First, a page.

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The Daily Wildcat

The Daily Wildcat

 

Chatter: A view from other college editorials

A recent study by CNN showed that a whopping 86 percent of Americans polled feel that our government system is broken and ineffective. Of that 86 percent, 5 percent of Americans feel the system is wrecked beyond repair.

This reveals a bleak outlook for not only those well versed in the detailed political process, but the average citizen as well. The American people feel the government deserves a failing grade. Obviously, at least one member of our national government feels the same way — strongly enough to permanently and totally remove himself from politics. According to a written statement issued by President Barack Obama, he has “”fought tirelessly for Indiana’s working families, reaching across the aisle on issues ranging from job creation and economic growth to fiscal responsibility and national security.””

So what has the nation come to when not only its constituents but also its leaders have reached the same negative determination — that our government is so beyond repair that it’s better to simply remain uninvolved? This apathetic, and somewhat hopeless, attitude opens the door to a much larger issue. It’s about time someone stood up and publicly admitted that American government and politics are in need of repair.

With any hope, this will open the eyes of other politicians, as well as average Americans, and nudge them into the pathway toward a positive and beneficial turnaround. If anything comes from this, let it be the revamping of a declining

political process.

— “”State of government disappoints citizens,””

The Howard University Hilltop editorial staff, Feb. 24

Credit, and borrowing in general, is kind of iffy for college-aged people.

Some of us are responsible. But it’s safe to say some among us aren’t fiscally savvy. Either way it’s a dangerous endeavor.

That’s why the U.S. government saw fit to protect us with legislation that took effect this week. Basically, the bill reserved credit card responsibilities for those older than 21; those students under 21 can still get a credit with parental approval … Most of the people using cards on the machines will use debit cards which pose no borrowing threats. But a few bucks here and there falling through the cracks are likely to hurt students’ bank accounts when using a card to buy a bag of chips.

On the other hand, small vending machine purchases could help build up credit. Applying for a loan after college may be hard for someone with no established credit.

Caution and responsibility are how people can avoid getting in trouble. As some of us know, debt can be crippling. We took our free T-shirt to sign up for a credit card and get access to “”free”” money. A new TV, a 10-pound bag of gummy bears, a surfboard? Ring it up.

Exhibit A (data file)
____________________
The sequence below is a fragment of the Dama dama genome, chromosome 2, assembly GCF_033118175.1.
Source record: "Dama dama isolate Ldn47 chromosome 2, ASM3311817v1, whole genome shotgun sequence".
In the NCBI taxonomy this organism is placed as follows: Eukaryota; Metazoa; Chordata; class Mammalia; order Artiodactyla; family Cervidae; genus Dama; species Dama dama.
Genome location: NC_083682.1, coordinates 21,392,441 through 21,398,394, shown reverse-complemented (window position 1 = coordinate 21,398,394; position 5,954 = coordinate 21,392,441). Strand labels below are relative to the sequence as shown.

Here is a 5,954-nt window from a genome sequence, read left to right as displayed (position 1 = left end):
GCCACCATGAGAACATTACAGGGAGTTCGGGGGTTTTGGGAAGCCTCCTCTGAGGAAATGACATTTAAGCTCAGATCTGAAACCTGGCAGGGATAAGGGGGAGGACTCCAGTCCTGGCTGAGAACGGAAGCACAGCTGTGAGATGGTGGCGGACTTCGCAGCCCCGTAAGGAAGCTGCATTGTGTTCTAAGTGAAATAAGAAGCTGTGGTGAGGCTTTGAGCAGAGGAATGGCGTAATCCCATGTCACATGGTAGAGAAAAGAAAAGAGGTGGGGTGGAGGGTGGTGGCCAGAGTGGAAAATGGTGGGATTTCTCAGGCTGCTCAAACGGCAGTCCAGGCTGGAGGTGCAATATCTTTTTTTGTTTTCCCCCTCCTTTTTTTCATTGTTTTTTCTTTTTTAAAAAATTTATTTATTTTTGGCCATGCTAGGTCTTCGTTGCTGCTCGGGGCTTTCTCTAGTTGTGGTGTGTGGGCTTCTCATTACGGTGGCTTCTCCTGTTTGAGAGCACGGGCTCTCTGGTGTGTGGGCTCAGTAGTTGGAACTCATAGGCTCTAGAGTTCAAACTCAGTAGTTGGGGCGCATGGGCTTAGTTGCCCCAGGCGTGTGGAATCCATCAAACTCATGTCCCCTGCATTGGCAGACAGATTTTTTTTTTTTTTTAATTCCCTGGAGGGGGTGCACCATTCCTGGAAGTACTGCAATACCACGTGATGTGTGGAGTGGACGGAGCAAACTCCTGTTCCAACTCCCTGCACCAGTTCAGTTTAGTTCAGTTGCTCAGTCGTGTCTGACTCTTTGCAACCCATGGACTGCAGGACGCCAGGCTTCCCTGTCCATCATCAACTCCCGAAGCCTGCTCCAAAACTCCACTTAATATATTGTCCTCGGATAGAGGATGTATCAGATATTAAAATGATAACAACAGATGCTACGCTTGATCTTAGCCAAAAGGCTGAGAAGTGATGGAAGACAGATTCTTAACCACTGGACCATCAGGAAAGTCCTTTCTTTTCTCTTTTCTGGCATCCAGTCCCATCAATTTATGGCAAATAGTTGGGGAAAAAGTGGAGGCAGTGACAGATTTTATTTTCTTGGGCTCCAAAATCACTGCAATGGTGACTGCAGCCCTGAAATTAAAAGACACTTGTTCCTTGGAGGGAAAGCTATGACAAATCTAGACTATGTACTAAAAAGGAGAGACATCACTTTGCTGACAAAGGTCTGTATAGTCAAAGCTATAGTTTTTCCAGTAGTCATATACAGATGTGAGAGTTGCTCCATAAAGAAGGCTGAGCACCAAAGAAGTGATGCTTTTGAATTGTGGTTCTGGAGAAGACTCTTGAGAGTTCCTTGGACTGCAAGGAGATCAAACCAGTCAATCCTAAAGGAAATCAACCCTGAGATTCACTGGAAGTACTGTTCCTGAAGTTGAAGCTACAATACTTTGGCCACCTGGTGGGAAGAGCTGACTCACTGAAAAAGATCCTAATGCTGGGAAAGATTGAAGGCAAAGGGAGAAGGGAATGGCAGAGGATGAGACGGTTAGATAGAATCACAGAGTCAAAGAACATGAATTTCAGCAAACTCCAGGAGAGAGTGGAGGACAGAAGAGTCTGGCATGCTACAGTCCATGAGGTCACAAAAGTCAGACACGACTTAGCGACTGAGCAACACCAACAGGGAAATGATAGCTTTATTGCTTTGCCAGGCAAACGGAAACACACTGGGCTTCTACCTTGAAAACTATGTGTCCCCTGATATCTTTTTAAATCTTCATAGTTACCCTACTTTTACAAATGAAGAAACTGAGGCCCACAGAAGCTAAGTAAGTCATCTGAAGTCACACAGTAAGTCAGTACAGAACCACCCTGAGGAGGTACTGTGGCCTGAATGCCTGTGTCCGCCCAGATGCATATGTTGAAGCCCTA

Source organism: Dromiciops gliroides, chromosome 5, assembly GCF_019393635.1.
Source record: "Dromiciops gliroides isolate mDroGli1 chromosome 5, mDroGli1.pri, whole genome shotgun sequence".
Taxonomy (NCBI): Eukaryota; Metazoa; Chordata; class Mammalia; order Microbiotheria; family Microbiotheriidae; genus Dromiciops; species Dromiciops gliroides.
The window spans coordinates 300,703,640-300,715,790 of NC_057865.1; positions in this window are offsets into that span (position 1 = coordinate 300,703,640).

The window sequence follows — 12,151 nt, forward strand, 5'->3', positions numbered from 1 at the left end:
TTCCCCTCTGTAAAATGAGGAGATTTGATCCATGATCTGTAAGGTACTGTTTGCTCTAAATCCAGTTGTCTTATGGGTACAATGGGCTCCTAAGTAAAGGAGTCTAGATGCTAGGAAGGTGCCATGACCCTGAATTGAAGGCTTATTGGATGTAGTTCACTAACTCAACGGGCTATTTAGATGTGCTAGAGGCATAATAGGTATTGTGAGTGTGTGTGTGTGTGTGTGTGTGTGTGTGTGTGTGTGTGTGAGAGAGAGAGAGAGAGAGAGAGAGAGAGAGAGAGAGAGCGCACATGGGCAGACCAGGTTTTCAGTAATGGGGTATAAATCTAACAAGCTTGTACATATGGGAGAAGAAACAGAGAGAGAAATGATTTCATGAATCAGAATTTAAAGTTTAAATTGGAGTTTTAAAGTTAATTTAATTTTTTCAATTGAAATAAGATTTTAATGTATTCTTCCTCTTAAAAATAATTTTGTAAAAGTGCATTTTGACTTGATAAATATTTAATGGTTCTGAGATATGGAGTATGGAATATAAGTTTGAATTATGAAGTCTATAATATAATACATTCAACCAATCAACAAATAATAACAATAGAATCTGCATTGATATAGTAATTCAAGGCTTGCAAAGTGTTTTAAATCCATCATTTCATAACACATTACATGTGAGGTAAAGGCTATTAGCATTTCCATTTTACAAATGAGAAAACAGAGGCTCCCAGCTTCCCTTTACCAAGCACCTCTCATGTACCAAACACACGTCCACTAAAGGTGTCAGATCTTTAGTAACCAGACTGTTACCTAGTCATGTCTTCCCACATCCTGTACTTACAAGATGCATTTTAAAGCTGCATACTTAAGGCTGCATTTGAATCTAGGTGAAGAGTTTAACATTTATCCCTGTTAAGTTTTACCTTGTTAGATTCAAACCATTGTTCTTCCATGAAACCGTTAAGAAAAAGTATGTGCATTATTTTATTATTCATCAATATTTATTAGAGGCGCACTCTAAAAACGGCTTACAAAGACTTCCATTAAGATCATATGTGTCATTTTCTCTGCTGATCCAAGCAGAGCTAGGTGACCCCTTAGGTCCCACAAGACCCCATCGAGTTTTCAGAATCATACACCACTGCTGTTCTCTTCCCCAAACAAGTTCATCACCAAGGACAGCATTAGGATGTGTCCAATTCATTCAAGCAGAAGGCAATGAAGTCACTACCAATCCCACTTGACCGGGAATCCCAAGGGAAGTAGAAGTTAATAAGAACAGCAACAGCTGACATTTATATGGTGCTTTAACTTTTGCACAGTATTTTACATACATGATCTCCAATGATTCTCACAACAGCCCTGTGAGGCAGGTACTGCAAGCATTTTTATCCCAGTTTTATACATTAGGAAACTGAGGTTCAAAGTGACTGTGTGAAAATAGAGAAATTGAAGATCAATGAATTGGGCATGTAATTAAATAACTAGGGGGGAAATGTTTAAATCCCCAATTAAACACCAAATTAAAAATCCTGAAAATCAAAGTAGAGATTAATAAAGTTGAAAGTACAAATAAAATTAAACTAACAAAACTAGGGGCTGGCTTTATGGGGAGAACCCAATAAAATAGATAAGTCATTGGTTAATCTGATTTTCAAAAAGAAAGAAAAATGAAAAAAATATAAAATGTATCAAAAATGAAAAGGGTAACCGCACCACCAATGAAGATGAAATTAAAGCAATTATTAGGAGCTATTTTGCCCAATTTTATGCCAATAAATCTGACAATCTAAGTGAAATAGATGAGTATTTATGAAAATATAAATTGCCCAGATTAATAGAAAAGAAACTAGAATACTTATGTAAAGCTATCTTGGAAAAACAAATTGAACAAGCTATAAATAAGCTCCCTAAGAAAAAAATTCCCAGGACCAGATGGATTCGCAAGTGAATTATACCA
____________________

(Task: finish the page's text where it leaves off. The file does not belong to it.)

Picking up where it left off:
There was a time when using a credit card to buy consumables — food or concert tickets, for example – was considered stupid. Borrowing money to pay for groceries? How fiscally irresponsible. Older generations are probably baffled by the move, believing credit should solely be used to buy assets.

The future is coming. Soon we’ll eat our food in pill form, our cars will fly, everything will look like the ‘80s in neon and money will be on plastic. Cash won’t exist. Banks won’t have to lock their vaults. Kids will have to buy their drugs with a card. Dealers will have to lug around card readers to poison the youth.

—  “”Careful with credit,””

The Ball State University Daily News editorial board, Feb. 25

Often, we think of our professors as people who travel back and forth from their offices to the classroom with no social life in between. We may hear them say they stayed up all night grading our exams or used the weekend to write their dissertation papers.

However, it’s good to know that professors are far from being just academic drones. Part of what makes them so good at what they do is when they bring their original personalities, hobbies and interests to the classroom. That is when things can really get interesting.

Examples include one professor who likes to change up his usual lectures on political science with entertaining stories about him and his wife. Another professor in the school of journalism uses pictures of her 11 dogs for students to use in class projects. And a person in the library makes videos retelling the history of her family’s life in the circus.

Professors can offer so much besides homework help or clarification of assignments. We should take advantage of the time we use in school to not just go to classes but visit our teachers more and get to know them. It’s not a coincidence that professors are required to have office hours during the week.

This is the time they can tell us stories and have relaxed conversations about their experiences that they don’t have time for in the classroom. And it’s even better that it is one-on-one.

We often hear that those older than us are wiser and that we should learn from them. They have been through more and aren’t our parents, so they can really offer up a fresh perspective on life.

Plus, they may become even more valuable references if we have a relationship with them outside the classroom. Finally, the people you’ll be working for will probably be older, so it’s good to know now how to communicate with the older generation.

—  “”Appreciate the person in your professor,””

The Marshall University Parthenon editorial board, Feb. 25

 

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